Altars of the Moon - Brahmastra

06 Nov 2021 - Thorsten

Dark Shoegaze | Disorder Recordings | Release date: 20 Aug 2021

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Today and tomorrow you will get a triple-dose Jeff Wilson with this review and the next two. Jeff who? Well, one of North America’s most productive and well-respected musicians within the realm of dark, sinister, blackened music with a certain attitude that reaches far beyond the typical thunderstorms. His music is often highly atmospheric, very dense and with a touch of dark wave. Altars of the Moon and its one-track, 30-minute-debut is a wonderful example of that.

Conceived during the pandemic of 2020 (hopefully we will soon start many reviews like this, when the stupid thing is finally over) by Nate Verschoor of UADA (you can read our review of the last UADA record Djinn herehere) who then started looking for people to join him on this quest for a blackened Shoegaze record. Because that is essentially what Altars of the Moon is – Shoegaze but with a lot of elements from Black Metal and Dark Wave, in the form of lo-fi distorted guitars providing an immense Wall of Sound and a carpet of floaty, ambient synth passages.

Nate then got Jeff Wilson to join in, who added some guitar and bass lines and some synth passages. Jeff himself is known for participating in bands like Abigail Williams, Nachtmystium, Chrome Waves and Wolvhammer, not to mention his countless other projects, with Altars of the Moon and Contrition being the latest in his long oeuvre. Interesting is the fact that both never knew what the person next in line would contribute to the project, Nate had no clue about Jeff’s musical ideas and Jeff had no clue what Heath Rave of Wolvhammer- and Lotus Thrones-fame (you can read out review of the Lotus Thrones record here) would contribute vocally. And his vocals fit perfectly to this kind of cold, industrial-adorned, wide-enclosed kind of ritualistic music.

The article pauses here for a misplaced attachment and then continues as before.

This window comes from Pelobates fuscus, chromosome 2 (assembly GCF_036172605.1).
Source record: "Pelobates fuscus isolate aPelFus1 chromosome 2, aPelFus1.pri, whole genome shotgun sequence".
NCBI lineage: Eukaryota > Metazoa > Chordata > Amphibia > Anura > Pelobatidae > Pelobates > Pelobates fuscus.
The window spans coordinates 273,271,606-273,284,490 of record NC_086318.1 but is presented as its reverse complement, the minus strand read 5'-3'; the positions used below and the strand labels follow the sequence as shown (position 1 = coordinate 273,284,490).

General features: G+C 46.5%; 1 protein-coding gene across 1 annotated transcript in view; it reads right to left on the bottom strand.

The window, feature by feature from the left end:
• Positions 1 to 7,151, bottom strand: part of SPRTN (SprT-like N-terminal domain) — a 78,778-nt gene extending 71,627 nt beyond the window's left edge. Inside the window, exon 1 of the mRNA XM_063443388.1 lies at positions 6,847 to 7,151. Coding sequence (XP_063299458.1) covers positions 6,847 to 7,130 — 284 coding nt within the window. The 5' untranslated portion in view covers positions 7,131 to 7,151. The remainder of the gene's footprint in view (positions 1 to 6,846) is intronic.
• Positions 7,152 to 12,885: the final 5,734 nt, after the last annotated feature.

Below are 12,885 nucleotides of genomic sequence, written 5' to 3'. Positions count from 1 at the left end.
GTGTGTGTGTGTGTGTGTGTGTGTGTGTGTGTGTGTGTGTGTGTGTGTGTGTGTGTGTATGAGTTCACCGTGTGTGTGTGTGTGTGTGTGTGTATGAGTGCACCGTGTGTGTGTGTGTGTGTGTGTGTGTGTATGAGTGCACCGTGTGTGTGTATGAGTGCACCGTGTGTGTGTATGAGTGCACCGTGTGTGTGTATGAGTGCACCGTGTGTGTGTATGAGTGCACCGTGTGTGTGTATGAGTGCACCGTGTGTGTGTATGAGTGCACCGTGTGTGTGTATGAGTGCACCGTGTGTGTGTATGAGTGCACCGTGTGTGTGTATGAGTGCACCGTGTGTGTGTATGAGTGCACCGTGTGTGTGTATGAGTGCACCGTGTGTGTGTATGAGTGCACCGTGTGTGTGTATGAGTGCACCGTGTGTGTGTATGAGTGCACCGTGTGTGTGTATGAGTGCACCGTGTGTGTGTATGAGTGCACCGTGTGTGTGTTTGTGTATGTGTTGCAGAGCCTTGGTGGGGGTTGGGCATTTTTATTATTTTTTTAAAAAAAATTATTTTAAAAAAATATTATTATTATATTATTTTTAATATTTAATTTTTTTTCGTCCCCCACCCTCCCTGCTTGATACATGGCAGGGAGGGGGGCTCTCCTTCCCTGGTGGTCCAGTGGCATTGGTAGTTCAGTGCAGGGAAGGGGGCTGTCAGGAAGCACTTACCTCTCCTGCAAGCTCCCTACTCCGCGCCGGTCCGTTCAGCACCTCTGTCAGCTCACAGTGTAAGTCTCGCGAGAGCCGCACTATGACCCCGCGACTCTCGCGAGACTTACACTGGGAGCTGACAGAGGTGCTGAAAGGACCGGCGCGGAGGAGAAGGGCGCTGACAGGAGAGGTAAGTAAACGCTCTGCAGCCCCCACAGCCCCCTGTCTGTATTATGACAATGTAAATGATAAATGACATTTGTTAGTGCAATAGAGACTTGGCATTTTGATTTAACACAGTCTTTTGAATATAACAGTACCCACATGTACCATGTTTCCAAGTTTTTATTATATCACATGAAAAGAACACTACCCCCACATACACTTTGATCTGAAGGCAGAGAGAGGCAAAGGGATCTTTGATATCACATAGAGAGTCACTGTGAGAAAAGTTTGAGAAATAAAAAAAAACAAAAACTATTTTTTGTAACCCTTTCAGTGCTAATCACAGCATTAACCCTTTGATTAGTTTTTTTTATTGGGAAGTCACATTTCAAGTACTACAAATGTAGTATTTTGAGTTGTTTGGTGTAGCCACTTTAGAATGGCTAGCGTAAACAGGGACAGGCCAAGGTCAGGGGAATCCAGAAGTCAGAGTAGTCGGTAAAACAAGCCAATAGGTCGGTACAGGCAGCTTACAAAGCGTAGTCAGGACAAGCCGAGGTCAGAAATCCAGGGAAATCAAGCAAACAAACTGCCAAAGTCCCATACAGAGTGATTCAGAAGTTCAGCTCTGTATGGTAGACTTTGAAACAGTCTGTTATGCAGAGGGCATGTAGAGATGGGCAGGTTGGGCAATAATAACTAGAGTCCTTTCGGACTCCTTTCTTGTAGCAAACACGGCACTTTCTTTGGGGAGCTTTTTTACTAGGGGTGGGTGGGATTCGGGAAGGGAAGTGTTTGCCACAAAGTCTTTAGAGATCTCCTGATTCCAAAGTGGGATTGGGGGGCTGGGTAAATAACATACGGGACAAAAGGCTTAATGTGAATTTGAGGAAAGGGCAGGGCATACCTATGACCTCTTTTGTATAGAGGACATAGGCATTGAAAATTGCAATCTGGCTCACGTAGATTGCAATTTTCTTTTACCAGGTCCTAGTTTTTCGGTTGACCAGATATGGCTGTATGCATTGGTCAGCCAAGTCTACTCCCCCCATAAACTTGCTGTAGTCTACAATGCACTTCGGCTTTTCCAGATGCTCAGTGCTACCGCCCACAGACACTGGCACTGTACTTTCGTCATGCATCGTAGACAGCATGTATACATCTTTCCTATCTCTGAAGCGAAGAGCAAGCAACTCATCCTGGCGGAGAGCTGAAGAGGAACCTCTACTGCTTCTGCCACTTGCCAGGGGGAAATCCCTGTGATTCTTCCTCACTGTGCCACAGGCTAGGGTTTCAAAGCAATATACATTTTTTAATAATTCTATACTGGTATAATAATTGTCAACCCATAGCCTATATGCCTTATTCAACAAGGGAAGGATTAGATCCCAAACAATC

The idea behind the song is the old-ancient Hindu idea of a Brahmastra, a kind of super-weapon which could destroy basically anything on earth, like an old Hindu nuclear weapon attributed to Lord Brahma was said to be something like a giant fireball able to sent out thunder and lighting and shatter mountains and everything on this planet. In some way, the music even reflects the idea when we hear all the ascending elements in it as if we see a fireball rising above the earth, ready to fall down again and to come crashing down on our planet, destroying life, nature and everything in its way to complete and utter annihilation. The fact that the song never really falls into blastbeat-mode, never really turns into Black Metal or any adjacent genre, is pretty remarkable as that might have been one of the easiest things to do for the trio. This kind of restriction is parallel to the threat that this weapon poses to mankind, the band is not about displaying the sheer destruction but rather the possibility of it. In some way that makes this record a somewhat “cold war”-ish record, as the simple threat was oftentimes more important than the possible overkill-theory. Deterrence over destruction.

Altars of the Moon have created something that neither Nate nor Jeff could imagine because they didn’t write the song together, but the two and Heath all added immensely to a really tight longtrack which fits to the theme of an ongoing circle of deterrence, of structures building on and overlapping each other, always trying to outshine each other with yet another circle of “Cold-War-Warfare” the Hindu way. Let’s hope they come up with another two or three songs to fill a complete full-length! And now, next stop in our Wilson-trilogy: Chrome Waves!